• Concepts like ‘pre-teaching’ and ‘pre-learning’ can be thought-through enabling intervention to be of maximum effectiveness.
  • What you can be confident about is that Focus Maths provides you with comprehensive coverage of each National Curriculum year.
  • It provides teachers with just enough guidance but leaves them very much in charge of the delivery.
  • Formative assessment has been built in allowing teaching and assessment to have an even greater impact on day-to-day learning.
  • Each school needs to decide whether each unit covers the planning that is required by senior leaders but school’s need to be aware of making planning efficient and not to get teachers to copy chunks of the units into a pre-prepared school format when the unit as a whole could be adopted as the planning format

 

Implementation

 

The Focus Education Scheme sets out a clear structure to the teaching activities which is set out as follows:

 

  1. Pre-learning task
  2. Practice and consolidation
  3. Deepening understanding
  4. Working at greater depth
  5. Pupil and teacher assessment

 

Pre-learning task:

 

For each construct a pre-learning task is provided.   The pre-learning task has been designed to help assess whether children are in a place to access learning aligned with the end of year expectations.   These are not intended to be used with every child for every unit of work.   Teachers should use based on professional judgement from ongoing teacher assessment.   The pre-learning tasks can be especially useful when embarking on a new area of learning or with a child new to the class.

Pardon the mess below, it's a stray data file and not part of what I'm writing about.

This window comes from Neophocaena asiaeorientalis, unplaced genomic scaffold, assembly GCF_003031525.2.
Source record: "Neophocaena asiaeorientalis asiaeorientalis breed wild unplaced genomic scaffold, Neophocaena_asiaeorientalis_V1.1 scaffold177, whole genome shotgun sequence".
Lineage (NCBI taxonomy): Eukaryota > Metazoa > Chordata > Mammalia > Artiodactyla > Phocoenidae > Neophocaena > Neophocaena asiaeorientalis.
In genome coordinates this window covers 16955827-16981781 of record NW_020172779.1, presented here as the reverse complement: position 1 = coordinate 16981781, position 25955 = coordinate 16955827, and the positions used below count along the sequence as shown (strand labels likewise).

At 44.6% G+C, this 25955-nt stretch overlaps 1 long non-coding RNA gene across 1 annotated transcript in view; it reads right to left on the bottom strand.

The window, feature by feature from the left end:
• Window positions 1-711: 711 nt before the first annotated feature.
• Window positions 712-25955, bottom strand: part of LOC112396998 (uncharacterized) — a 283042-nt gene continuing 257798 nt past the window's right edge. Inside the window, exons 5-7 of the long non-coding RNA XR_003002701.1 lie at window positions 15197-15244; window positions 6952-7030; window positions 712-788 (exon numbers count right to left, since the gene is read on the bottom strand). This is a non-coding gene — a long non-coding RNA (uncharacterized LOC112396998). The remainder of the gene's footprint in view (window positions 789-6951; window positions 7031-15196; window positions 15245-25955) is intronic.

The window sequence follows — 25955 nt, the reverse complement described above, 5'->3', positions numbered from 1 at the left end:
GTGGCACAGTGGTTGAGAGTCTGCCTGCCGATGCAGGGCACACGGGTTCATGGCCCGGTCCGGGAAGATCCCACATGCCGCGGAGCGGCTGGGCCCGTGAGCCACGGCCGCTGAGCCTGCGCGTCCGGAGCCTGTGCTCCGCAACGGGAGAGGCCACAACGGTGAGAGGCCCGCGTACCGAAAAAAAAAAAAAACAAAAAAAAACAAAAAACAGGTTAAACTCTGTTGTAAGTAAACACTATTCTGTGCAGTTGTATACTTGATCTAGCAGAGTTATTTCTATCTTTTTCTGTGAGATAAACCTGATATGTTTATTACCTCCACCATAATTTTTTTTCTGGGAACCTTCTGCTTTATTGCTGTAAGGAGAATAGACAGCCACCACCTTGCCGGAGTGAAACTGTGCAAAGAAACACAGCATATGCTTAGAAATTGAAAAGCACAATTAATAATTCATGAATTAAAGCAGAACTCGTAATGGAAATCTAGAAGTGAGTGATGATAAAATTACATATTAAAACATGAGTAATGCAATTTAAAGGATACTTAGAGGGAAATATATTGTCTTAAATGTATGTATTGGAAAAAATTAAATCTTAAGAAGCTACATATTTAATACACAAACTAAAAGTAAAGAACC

Practice and consolidation:

 

The teaching ideas on these pages are designed to support learning pitched against the end of year expectations.   There may be pupils who can ‘leap frog’ this stage of learning as the teacher assesses they are already secure with the end of year expectation.   In every example, there are ideas for mental and oral rehearsal alongside concrete (pencil and paper) activities.   At this stage of learning, pupils will be usually supported by the teacher and guided through the mathematics content in a scaffolded way.   The removal of scaffolding will help teachers assess the level of independence when undertaking learning aligned with end of year expectations.

 

Deepening understanding:

 

The teaching ideas on these pages take learning beyond evidence of attaining the end of year expectation into evidence of deeper understanding of the mathematical construct, giving particular attention to reasoning and thinking.   The examples are not exhaustive but rather suggestions for teachers when probing deeper understanding.   On the other hand it could be used as a formative assessment tool.

 

Working at greater depth:

 

The ideas on these pages are intended to support teachers in designing mathematical learning tasks which enable pupils to work at a ‘deeper’ level.   Note that these are all designed to deepen understanding of the end of year expectation rather than move pupils on to learning from subsequent years.   A range of different kinds of activity are included throughout to provide variety and opportunity to assess learning in different ways.

 

Pupil and teacher assessment:

 

These pages are intended to be used by pupils and teachers to assess current learning against the end of year expectation.   For each expectation, the learning steps are listed (bottom to top) in child appropriate language.   These can usefully be used as a ‘before and after’ assessment to demonstrate progress.

 

Activities and Resources:

 

Teachers are encouraged to find/produce meaningful activities and adapt them accordingly for their class, so that they are closely linked to the concept being taught.   Teachers are also encouraged to find a range of activities from a range of sources, as we feel it is important for the children to see mathematical questions presented in a variety of ways – this further helps to assess their using and applying skills and the decoding of mathematical problems.

 

Impact